"I want some good wine."
Translation:Quiero algún vino bueno.
This is what I found: Certain types of adjective in Spanish which do a job of identifying what is referred to or specifying quantity or volume (rather than describing a noun) usually precede the noun. These include demonstrative (este, aquel), possessive (mi, tu), numeral (tres, tercero), indefinite (alguno, ninguno), relative (cuyo) and interrogative (qué) adjectives.
google and youtube spanish adjectives. In general, they go after the noun. But there are some that go before, which if you drill in Duo, you'll pick up the pattern.
here is a video on basics, and I suggest poking around his videos to answer questions you may have.
- algún, alguno, alguna, algunos, algunas,
The preceding five Spanish words can all be considered to be forms of the same word.
@Rich100820 While you deliberated about the composition of your Spanish sentence, I think you made a good decision by deciding that some form of the word, alguno, can be inserted into your Spanish sentence before the noun. So far, so good. But you also made a small error.
Whenever we choose to place this Spanish word before a singular masculine noun (instead of after), then we must choose "algún" instead of "alguno".
On the other hand, have you ever seen (or heard) this Spanish word after the noun? If you haven't, then I can show you an example that I found on the Internet.
... recibir información de todos los profesionales médicos, incluida la información médica, en el idioma o método de comunicación que usted prefiera sin costo alguno para usted.
— ... receive information from all health care professionals, including medical information, in the language or method of communication that you prefer at no cost to you.
I first wrote this sentence with the word un then there was a correction showing the word alguno in place of un. Both are on the list of probable words with un listed first so what hives I should get credit for both versions that the program red flagged. So many inconsistancies and arbitrary corrections.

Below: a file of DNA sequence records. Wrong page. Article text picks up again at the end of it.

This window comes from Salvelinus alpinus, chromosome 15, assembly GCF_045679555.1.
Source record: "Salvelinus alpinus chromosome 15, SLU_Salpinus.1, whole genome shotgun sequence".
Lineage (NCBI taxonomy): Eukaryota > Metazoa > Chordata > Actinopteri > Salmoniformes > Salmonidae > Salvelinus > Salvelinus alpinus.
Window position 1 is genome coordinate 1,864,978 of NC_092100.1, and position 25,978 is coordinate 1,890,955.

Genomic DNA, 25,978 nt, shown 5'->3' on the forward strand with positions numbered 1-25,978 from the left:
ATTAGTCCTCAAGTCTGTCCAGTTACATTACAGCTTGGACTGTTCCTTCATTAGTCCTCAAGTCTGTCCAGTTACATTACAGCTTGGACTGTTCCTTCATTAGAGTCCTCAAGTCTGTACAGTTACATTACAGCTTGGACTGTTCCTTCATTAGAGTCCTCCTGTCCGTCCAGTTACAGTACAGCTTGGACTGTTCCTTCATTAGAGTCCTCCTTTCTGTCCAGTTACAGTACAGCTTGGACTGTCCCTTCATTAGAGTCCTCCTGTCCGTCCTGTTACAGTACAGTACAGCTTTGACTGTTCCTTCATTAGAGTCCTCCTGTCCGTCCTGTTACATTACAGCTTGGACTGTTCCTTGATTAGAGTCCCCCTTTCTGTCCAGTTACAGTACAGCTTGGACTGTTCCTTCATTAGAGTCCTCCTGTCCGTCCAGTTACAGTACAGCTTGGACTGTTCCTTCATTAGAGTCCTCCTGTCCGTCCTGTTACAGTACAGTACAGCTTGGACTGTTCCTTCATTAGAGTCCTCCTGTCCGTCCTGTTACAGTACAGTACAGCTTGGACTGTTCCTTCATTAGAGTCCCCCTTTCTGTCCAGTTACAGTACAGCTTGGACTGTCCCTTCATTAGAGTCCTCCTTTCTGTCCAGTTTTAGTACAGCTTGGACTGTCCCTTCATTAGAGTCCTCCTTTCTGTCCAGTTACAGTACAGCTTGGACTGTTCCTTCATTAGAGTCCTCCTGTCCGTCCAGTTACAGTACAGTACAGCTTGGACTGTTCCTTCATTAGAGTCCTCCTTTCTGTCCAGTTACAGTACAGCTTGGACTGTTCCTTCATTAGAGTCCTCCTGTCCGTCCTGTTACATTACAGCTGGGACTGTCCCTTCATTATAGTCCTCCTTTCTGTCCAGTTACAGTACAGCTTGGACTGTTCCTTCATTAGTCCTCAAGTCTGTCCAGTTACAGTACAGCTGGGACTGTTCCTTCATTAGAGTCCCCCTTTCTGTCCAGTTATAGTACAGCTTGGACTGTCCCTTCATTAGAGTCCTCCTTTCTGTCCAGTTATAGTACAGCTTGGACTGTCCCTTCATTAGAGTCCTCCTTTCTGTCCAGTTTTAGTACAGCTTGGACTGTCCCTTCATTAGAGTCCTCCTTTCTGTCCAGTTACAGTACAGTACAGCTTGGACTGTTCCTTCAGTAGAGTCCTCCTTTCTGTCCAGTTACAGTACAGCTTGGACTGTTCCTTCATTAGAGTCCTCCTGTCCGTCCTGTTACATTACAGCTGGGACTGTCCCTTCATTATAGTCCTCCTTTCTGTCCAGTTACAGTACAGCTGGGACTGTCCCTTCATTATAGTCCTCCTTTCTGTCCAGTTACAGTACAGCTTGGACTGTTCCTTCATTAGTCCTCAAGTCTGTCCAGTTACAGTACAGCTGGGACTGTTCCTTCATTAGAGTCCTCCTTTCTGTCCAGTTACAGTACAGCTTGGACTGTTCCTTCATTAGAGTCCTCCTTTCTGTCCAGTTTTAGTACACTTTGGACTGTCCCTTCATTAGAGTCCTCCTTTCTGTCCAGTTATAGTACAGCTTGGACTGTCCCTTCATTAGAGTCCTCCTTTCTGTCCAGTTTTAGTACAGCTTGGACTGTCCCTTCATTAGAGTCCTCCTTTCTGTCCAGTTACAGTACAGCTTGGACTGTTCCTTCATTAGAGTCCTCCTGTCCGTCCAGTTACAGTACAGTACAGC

Sometimes the same questions repeat from step one to five. I guess they can't think up enough questions to fill all the blanks, or they believe repetition is the way to learn. Also, in this one, the adjective doesn't always have to follow the noun. Try Google translate, or talk to a native speaker and you'll see. But sadly, DL insists on it ad nauseum!
My opinion is you'll probably be asking for wine in Spanish countries. They want you to understand how to say it I guess? I wish there were more practical questions and answers. A lot of the stuff is stuff I would never use.
Well, i google searched this for algun and alguno difference. Maybe this helps - Before a masculine, singular noun alguno becomes algún. ... the feminine (alguna) and the plurals (algunos, algunas) are not shortened, whether they precede or follow the noun. The same thing happens with other words like primero (primer) or tercero (tercer).
I googled searched yhe difference between algun and alguno, hope this helps you - Before a masculine, singular noun alguno becomes algún. ... the feminine (alguna) and the plurals (algunos, algunas) are not shortened, whether they precede or follow the noun. The same thing happens with other words like primero (primer) or tercero (tercer).